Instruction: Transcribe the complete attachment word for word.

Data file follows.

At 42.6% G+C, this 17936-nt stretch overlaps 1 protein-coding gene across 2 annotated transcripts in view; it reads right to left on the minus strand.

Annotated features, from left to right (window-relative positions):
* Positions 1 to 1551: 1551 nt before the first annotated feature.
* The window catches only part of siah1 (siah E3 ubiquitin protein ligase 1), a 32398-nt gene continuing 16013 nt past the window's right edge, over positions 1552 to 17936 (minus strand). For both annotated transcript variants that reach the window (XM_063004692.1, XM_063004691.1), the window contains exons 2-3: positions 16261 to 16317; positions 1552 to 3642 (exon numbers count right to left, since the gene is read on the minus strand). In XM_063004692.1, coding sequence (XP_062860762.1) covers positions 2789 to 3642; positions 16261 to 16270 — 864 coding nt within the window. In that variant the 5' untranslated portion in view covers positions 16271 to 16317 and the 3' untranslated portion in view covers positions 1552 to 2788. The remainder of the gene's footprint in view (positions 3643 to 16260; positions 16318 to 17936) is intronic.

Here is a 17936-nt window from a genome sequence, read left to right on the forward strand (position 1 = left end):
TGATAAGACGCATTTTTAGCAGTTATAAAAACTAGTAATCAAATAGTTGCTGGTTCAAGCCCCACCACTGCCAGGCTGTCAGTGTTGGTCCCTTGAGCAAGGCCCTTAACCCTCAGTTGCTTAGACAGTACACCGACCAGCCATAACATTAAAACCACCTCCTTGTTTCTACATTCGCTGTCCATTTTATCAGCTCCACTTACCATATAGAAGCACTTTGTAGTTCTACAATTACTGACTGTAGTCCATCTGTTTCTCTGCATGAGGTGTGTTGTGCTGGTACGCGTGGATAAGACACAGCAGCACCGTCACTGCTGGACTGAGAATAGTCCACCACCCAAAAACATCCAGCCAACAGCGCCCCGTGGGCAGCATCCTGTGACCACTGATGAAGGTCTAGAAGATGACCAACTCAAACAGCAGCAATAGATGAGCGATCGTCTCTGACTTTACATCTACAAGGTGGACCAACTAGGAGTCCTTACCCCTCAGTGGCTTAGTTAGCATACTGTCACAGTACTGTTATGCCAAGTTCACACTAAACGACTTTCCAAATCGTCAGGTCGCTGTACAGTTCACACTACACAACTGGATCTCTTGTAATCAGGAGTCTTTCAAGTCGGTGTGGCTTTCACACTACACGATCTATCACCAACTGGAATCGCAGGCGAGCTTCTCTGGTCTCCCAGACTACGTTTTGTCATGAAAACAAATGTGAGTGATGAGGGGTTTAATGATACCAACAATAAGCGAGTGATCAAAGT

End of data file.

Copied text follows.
At 42.6% G+C, this 17936-nt stretch overlaps 1 protein-coding gene across 2 annotated transcripts in view; it reads right to left on the minus strand.

Annotated features, from left to right (window-relative positions):
* Positions 1 to 1551: 1551 nt before the first annotated feature.
* The window catches only part of siah1 (siah E3 ubiquitin protein ligase 1), a 32398-nt gene continuing 16013 nt past the window's right edge, over positions 1552 to 17936 (minus strand). For both annotated transcript variants that reach the window (XM_063004692.1, XM_063004691.1), the window contains exons 2-3: positions 16261 to 16317; positions 1552 to 3642 (exon numbers count right to left, since the gene is read on the minus strand). In XM_063004692.1, coding sequence (XP_062860762.1) covers positions 2789 to 3642; positions 16261 to 16270 — 864 coding nt within the window. In that variant the 5' untranslated portion in view covers positions 16271 to 16317 and the 3' untranslated portion in view covers positions 1552 to 2788. The remainder of the gene's footprint in view (positions 3643 to 16260; positions 16318 to 17936) is intronic.

Here is a 17936-nt window from a genome sequence, read left to right on the forward strand (position 1 = left end):
TGATAAGACGCATTTTTAGCAGTTATAAAAACTAGTAATCAAATAGTTGCTGGTTCAAGCCCCACCACTGCCAGGCTGTCAGTGTTGGTCCCTTGAGCAAGGCCCTTAACCCTCAGTTGCTTAGACAGTACACCGACCAGCCATAACATTAAAACCACCTCCTTGTTTCTACATTCGCTGTCCATTTTATCAGCTCCACTTACCATATAGAAGCACTTTGTAGTTCTACAATTACTGACTGTAGTCCATCTGTTTCTCTGCATGAGGTGTGTTGTGCTGGTACGCGTGGATAAGACACAGCAGCACCGTCACTGCTGGACTGAGAATAGTCCACCACCCAAAAACATCCAGCCAACAGCGCCCCGTGGGCAGCATCCTGTGACCACTGATGAAGGTCTAGAAGATGACCAACTCAAACAGCAGCAATAGATGAGCGATCGTCTCTGACTTTACATCTACAAGGTGGACCAACTAGGAGTCCTTACCCCTCAGTGGCTTAGTTAGCATACTGTCACAGTACTGTTATGCCAAGTTCACACTAAACGACTTTCCAAATCGTCAGGTCGCTGTACAGTTCACACTACACAACTGGATCTCTTGTAATCAGGAGTCTTTCAAGTCGGTGTGGCTTTCACACTACACGATCTATCACCAACTGGAATCGCAGGCGAGCTTCTCTGGTCTCCCAGACTACGTTTTGTCATGAAAACAAATGTGAGTGATGAGGGGTTTAATGATACCAACAATAAGCGAGTGATCAAAGT